A former Scottish Conservative leadership candidate has joined Nigel Farage’s anti-lockdown Reform UK – previously known as the Brexit Party.
Michelle Ballantyne has been announced as Reform UK’s leader in Scotland and will become the party’s first ever MSP.
The 58-year-old will take up the leadership role ahead of the Scottish parliament elections, due to be held in May.
Mr Farage said Ms Ballantyne would spearhead his party’s opposition to the SNP’s “woke agenda” in Scotland.
At a launch event for Reform UK’s new Scottish party on Monday, Ms Ballantyne set out her pro-Unionist position.
“I have no doubt that many of you will be thinking that starting a party in Scotland is a monumental task and, without a doubt, it is,” she said.
“But politics is about people and how government affects their lives.
“This last year has been catastrophic for many people. COVID-19 has been the worst virus most of us have ever known and it’s left many families grieving for loved ones.
“Entrepreneurs have seen their life’s work ruined and thousands have lost their jobs.
“And our children face uncertain futures as schools are shut again and mental health problems multiply.
“Now, as the UK government has borrowed to mitigate the consequences of the COVID strategy, the unanswered questions remain as to how this is going to be paid for.
“While the Scottish government has made its priority harnessing the misery of the pandemic to force a constitutional vote.
“Scotland needs an exit strategy, not just out of COVID, but to recover from lockdowns.”
Ms Ballantyne joined the Scottish parliament in May 2017 as a Conservative MSP for South Scotland and went on to serve as the party’s social security spokeswoman at Holyrood.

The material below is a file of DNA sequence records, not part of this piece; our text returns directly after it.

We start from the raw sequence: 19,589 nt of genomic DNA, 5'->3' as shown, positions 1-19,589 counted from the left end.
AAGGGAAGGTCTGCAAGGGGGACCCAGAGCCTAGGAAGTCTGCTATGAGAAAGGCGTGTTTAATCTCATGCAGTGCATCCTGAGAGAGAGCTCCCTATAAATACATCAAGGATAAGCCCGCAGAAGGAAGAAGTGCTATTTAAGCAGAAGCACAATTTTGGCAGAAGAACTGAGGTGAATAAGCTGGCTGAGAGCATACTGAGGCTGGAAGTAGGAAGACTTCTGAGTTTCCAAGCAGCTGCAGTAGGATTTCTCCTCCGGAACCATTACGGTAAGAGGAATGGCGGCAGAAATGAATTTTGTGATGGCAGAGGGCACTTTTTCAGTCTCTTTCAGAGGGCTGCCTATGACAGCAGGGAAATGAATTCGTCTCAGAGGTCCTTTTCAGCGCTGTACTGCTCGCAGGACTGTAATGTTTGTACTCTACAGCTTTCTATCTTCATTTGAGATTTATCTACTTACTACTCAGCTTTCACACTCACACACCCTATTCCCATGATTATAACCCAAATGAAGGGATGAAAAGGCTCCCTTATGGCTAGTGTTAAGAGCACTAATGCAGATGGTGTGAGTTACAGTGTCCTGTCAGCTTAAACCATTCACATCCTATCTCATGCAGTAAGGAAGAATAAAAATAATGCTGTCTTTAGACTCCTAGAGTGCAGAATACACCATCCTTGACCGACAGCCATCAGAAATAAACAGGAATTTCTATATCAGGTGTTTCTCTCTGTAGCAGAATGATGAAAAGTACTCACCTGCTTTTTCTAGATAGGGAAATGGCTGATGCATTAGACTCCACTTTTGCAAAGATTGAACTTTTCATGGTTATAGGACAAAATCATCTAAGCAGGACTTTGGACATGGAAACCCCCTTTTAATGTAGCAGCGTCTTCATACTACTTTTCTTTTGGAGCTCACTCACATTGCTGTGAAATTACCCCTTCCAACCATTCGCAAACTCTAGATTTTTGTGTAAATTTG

In February last year, she stood as a candidate to replace former Scottish Conservative leader Ruth Davidson.
However, Ms Ballantyne lost to Jackson Carlaw, who had been serving as interim leader, and she was subsequently dropped from the party’s frontbench team.
In November last year, Ms Ballantyne quit the Scottish Conservatives and cited differences with new leader Douglas Ross – who had replaced Mr Carlaw in August.
The former nurse said she and the Scottish Tories were no longer a “good fit”.
Last week, Mr Farage saw the Brexit Party’s request to change its name to Reform UK approved by the Electoral Commission.
Since the UK’s departure from the EU, the Brexit Party has adopted an anti-lockdown stance during the COVID crisis.
The SNP plans to push for a second independence referendum early in the next Scottish parliament.
Mr Farage said that in Scotland, aside from the issue of independence, “on virtually everything else, debate has ceased”.
“There is no opposition coming from the Scottish Conservatives or anybody else to the SNP’s woke agenda,” he added.
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